Unhurried, careworn phrasing. A natural ability to ingest a tear-stained dose of melancholy to chirpiest of numbers. A penchant for tunes cataloguing the travails of a life spent heading to the next joint. Considering the qualities Matthew Houck – the songwriter trading as Phosphorescent – shares with Texan legend Willie Nelson, a tribute to the bandanna-ed pot connoisseur seems apt, as odd as the idea of a Brooklyn-dwelling alt. rock hipster slapping on the tattered Stetson of a bona fide country star at first seems.
What’s more, ‘To Willie’ turns out to be a low-key triumph. Covers album have accrued something of a dodgy reputation as band-aids administered to help hop over a creative drought, low-input contractual obligation fillers and horribly misguided howlers launched in the mistaken assumption that a band can somehow miraculously improve on the classic originals by either churning them out note for note or subjecting them to ill-advised radical overhauls. Wisely dodging the most obvious choices (don’t seek ‘Night Life’ or ‘Crazy’ here), the loose, lowdown and lovely ‘To Willie’, recorded with a minimum of fuss with Houck’s road band, pumps fresh blood into the knackered concept, continuing Phosphorescent’s mission to catapult road-weary Americana to some new, exciting places, as launched on the brilliantly battered-sounding 2007 breakthrough ‘Pride’.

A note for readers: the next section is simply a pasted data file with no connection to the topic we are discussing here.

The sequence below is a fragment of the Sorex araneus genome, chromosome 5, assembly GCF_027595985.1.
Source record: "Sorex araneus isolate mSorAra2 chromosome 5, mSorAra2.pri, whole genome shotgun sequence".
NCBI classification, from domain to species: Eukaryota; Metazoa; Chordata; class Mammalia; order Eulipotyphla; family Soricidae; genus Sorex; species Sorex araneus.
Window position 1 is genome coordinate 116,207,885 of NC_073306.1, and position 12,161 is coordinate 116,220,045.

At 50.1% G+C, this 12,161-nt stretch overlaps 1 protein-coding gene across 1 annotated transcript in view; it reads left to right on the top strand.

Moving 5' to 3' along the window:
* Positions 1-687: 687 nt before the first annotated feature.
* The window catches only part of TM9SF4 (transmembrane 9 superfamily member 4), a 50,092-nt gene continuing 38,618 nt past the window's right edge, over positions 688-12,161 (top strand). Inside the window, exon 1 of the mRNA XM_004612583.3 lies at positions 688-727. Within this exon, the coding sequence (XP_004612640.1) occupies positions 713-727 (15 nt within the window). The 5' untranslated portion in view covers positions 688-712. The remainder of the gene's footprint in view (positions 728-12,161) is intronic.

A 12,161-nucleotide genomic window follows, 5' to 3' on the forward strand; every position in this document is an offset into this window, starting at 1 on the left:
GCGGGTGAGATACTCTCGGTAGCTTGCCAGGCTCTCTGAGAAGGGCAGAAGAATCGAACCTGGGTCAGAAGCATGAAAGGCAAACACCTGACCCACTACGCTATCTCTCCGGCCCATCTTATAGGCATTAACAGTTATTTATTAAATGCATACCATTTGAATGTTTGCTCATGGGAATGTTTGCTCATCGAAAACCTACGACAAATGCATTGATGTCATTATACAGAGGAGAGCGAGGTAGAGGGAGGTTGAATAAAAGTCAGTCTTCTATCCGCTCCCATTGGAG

Unsurprisingly, the desolate, 3am resignation of ‘The Party’s Over’, powered by a disorientating quilt of multi-tracked vocals, as first aired during shows in support of ‘Pride’, during which Houck also sampled ditties from the songbooks of Radiohead and Dire Straits (now that would’ve been a beguiling cover album project!), provides one of the album’s most startling moments. Easily as good are ‘Reasons to Quit’, an easy-rolling anthem to healthier living that never seems to arrive, the bare-bones anguish of ‘It’s Not Supposed to Be That Way’ and the unadorned hymn ‘Too Sick to Pray’, crooned just as aching and sincere as Nelson’s own desert-dry version on the unfairly obscure 1996 album ‘Spirit’. It’s not all heartbreak and regret, as ‘Pick Up the Tempo’ and ‘I Gotta Get Drunk’ both head towards the sawdust-and-spit adorned honky tonk, the latter with a suitably unsteady gait. After all this, even the odd misstep – the oddly stilted, synth-heavy glide through ‘Permanently Lonely’, a slightly uneasy-sounding ‘Heartaches of a Fool’ – can’t keep ‘To Willie’ from taking its well-deserved place as the first genuinely noteworthy Americana release of 2009.